I resolved to get through this latest disappointment and steeled myself for what lay ahead, certain that the diagnosis meant surgery to remove both breasts and, I feared, more chemotherapy. What I didn’t expect was a diagnosis—as it turned out, a misdiagnosis—of stage IV cancer, which was the darkest day of my life.
To determine the extent of the cancer, my oncologist ordered a series of imaging scans, which showed lesions on my spine. Previous scans taken years earlier during my first diagnosis had also shown spine lesions, which a bone biopsy determined to be benign, and I assumed those records had been forwarded to my current cancer center, but they had not been included in my medical history. Based on the results from the new imaging scans, the tumor board decided what they were seeing was breast cancer that had spread to my bones—stage IV breast cancer.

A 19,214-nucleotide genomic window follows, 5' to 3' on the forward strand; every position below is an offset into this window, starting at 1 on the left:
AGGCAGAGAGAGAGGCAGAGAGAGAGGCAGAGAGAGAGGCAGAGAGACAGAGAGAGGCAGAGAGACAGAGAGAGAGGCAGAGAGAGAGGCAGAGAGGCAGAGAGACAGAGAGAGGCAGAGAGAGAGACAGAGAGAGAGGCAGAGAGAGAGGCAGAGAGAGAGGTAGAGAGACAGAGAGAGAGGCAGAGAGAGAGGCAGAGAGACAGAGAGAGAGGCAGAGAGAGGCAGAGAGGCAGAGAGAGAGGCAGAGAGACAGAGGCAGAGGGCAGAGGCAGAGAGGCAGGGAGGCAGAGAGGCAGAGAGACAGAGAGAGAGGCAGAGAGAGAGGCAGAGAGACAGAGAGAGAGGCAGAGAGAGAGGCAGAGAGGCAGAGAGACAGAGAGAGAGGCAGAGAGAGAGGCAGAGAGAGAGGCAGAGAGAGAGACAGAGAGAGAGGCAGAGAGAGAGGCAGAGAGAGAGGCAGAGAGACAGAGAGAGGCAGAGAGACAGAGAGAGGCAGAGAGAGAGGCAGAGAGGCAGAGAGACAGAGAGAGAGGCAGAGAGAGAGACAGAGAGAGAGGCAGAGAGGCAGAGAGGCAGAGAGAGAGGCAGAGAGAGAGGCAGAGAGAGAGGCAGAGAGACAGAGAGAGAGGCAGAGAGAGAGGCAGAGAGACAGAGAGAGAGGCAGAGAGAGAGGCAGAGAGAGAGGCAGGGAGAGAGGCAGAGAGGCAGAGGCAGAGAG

I was devastated. I started trembling and crying and went home to plan my funeral.
Gaining a Reprieve From Death
The decision was made to do an additional imaging scan, a positron-emission tomography test; it did not pick up any suspicious bone lesions and gave me the first glimmer of hope that I did not have metastatic breast cancer. “We are going to let this go,” said my oncologist. “There is no need to do another bone biopsy.”
As relieved as I was to learn I did not have stage IV cancer, I was also incensed that more diligence had not been taken to provide me with an accurate diagnosis. Not once during my discussions with my oncologist did she ask me if I had any bone pain or backaches or whether I had had prior spine scans. She—and the tumor board members—just assumed that what they were seeing on their imaging scans was metastatic disease without confirming it with additional tests or a review of my medical history. The experience taught me the importance of being a self-advocate in my cancer care and inspired me to become an advocate for other breast cancer survivors as well.
Getting a Second Opinion